Influencing international policy on antibiotic resistance
10th July 2016
David Graham, Professor of Ecosystems Engineering at Newcastle University, is helping to shape US health policy around antibiotic resistance.
Invited to present evidence to the US Presidential Advisory Council on Combatting Antibiotic-Resistant Bacteria (PACCARB) in Washington DC last month, Graham is one of a handful of world-leading experts who has been asked to help shape the new “One Health” strategy set up to address the threat of antibiotic resistance (AR).
Announced last year by President Obama, the new National Action Plan will identify ways to “prevent and contain outbreaks of antibiotic-resistant infections; maintain the efficacy of current and new antibiotics; and develop and deploy next-generation diagnostics, antibiotics, vaccines, and other therapeutics.” Key to this is identifying the gaps in current health strategies.
Highlighting the critical link between regionally inadequate waste management and the spread of AR genes and bacteria, Professor Graham stated at the meeting – which was broadcast online around the world – that current policy underestimates the importance of improving water quality at global scales as key to curtailing AR in health systems around the world.
“Although there is growing information on environmental AR exposures, how such exposures impact human health is still under debate,” explains Professor Graham.
“Our research shows that regionally poor water quality is very likely a major driver in the global spread of antibiotic resistance; maybe as important as use of antibiotics. But there is a gap in current health strategies to address this.
“Here in the West we have become complacent because we have excellent waste treatment systems and access to clean water. But in parts of the world where waste management is limited and-or inadequate for the scale of the problem, AR genes and bacteria are being discharged into the water system and is spread from person to water to person at major scales.
“It’s crucial that we stop thinking of this as ‘someone else’s problem’ and instead put clear global strategies in place to improve waste management and water supplies, and also increase international environmental monitoring.”
Antibiotic resistance and the associated spread of untreatable ‘superbugs’ is one of the major public health concerns of the 21st century.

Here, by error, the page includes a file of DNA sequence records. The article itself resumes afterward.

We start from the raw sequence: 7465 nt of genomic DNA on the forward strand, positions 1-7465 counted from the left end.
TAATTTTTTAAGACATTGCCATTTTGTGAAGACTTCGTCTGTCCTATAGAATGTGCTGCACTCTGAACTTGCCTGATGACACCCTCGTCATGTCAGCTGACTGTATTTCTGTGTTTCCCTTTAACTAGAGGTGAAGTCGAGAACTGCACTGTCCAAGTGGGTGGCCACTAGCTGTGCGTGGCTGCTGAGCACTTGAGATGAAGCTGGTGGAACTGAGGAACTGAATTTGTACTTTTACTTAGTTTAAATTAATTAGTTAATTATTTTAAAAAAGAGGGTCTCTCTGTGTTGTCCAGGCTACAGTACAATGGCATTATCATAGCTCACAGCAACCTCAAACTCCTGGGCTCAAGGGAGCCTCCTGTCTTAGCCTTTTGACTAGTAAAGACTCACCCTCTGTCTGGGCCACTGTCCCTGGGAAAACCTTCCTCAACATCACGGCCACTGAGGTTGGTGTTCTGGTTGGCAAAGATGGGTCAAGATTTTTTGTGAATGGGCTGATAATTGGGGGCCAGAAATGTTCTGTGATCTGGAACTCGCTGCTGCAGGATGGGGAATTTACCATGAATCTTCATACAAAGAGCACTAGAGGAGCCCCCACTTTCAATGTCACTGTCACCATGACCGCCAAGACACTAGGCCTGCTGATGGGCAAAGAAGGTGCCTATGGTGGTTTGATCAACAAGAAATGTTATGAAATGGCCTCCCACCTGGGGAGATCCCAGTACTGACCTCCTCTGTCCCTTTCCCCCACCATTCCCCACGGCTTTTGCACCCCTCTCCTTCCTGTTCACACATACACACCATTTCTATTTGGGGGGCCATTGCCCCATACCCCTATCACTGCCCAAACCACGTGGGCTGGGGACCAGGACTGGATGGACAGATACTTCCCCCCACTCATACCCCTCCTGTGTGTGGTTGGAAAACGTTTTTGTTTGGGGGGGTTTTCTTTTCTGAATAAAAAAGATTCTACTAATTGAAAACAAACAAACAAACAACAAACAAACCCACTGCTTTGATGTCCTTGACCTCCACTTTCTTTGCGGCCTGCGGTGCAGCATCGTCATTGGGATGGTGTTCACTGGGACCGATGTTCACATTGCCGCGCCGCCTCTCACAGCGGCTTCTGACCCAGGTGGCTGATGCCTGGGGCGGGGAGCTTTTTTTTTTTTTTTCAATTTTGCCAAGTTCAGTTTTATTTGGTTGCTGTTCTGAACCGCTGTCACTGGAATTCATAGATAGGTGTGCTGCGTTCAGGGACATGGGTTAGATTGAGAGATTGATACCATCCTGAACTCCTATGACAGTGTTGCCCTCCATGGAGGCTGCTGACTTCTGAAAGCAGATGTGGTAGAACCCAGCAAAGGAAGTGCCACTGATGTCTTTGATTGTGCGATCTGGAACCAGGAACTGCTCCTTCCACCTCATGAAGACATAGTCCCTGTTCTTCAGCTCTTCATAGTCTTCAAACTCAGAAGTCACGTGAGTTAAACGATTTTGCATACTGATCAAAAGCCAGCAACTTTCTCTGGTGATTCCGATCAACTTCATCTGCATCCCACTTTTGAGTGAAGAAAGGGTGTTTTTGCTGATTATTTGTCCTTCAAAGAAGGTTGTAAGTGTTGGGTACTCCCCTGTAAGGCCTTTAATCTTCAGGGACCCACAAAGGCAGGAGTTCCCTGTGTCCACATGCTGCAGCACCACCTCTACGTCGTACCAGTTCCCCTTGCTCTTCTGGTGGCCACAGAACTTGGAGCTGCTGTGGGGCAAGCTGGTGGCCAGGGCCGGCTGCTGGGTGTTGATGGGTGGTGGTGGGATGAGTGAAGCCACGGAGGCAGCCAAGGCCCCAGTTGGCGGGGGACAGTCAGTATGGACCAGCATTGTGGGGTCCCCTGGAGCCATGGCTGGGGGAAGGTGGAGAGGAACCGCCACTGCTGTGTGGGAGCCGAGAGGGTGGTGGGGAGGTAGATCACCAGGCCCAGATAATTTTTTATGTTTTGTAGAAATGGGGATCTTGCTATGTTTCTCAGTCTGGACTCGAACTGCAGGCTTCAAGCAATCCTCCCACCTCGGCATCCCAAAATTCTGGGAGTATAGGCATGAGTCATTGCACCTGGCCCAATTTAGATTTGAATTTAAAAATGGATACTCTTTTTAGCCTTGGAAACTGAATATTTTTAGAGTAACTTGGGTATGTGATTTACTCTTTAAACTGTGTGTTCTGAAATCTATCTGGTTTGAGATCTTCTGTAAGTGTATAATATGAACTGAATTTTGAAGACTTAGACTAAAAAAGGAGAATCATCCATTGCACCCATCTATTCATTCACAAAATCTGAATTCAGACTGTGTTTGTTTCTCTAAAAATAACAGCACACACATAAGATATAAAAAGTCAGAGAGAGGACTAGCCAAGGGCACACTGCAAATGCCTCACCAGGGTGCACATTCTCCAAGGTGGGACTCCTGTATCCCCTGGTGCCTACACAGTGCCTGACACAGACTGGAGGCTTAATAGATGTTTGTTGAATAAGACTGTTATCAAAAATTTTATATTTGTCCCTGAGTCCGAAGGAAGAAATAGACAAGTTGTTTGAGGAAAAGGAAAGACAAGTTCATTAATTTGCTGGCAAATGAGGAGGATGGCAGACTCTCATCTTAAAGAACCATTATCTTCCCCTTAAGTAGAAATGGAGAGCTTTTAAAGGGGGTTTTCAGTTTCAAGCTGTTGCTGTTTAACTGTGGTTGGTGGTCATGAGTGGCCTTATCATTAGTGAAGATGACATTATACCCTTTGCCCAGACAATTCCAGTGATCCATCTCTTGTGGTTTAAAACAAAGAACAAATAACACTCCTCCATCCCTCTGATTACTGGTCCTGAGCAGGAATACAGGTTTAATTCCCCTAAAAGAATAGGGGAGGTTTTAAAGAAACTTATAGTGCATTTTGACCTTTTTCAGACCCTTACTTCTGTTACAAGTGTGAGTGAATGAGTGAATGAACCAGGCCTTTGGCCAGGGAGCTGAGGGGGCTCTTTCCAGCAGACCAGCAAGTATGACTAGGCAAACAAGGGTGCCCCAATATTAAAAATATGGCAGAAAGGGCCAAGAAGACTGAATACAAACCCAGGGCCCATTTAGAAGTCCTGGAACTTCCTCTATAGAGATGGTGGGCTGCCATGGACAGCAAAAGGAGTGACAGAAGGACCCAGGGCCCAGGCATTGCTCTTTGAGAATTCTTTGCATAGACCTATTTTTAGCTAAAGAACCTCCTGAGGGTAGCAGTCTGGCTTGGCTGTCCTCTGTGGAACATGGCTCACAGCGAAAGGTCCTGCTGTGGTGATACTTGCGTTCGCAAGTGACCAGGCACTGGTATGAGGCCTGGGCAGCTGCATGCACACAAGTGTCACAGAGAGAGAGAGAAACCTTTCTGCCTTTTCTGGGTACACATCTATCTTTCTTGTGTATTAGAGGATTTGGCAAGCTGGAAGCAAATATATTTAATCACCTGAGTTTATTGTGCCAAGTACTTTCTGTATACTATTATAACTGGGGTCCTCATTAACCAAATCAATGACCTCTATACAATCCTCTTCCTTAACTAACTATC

Antibiotics have been a critical public health tool since the discovery of penicillin in 1928, saving the lives of millions of people around the world but the emergence of drug-resistant strains is undermining our ability to treat bacterial infections.
Speaking at the committee hearing, Professor Graham said the spread of antibiotic-resistance to one of the most beautiful and pristine locations in Asia was a clear example of how superbugs can be spread via the environment on a massive scale.
“Every year hundreds of thousands of pilgrims descend on sacred sites along the Upper Ganges River, in the foothills of the Himalayas, to bathe at the water’s edge,” explains Professor Graham, who carried out the research with colleagues at IIT Delhi.
“These huge seasonal human influxes temporarily overload already stretched waste handling systems which results in untreated human wastes being released into the river, exposing visitors and residents to potentially infectious AR bacteria.”
Water and sediment samples taken from sacred sites near Rishikesh and Haridwar show antibiotic resistance gene levels, strongly correlated with human wastes, leads to ‘superbug’ levels about 60 times greater per capita when pilgrims are present compared with other times of the year. Once in the water, others using the river can ingest these genes.
“In the age of international travel, antibiotic resistance genes and organisms in the gut of individuals as a result of inadequate sanitation can be carried anywhere, exposing wider populations to such resistance.
“We know that many locations with elevated antibiotic resistance exist around the world, particularly in densely populated areas, such as urban Africa, the subcontinent and Latin America, and they are almost always associated with inconsistent sanitation and generally poorer water quality.
“If we can stem the spread of such antibiotic resistant genes locally – possibly through improved local sanitation and waste treatment – we have a better chance of limiting its spread on a global scale.”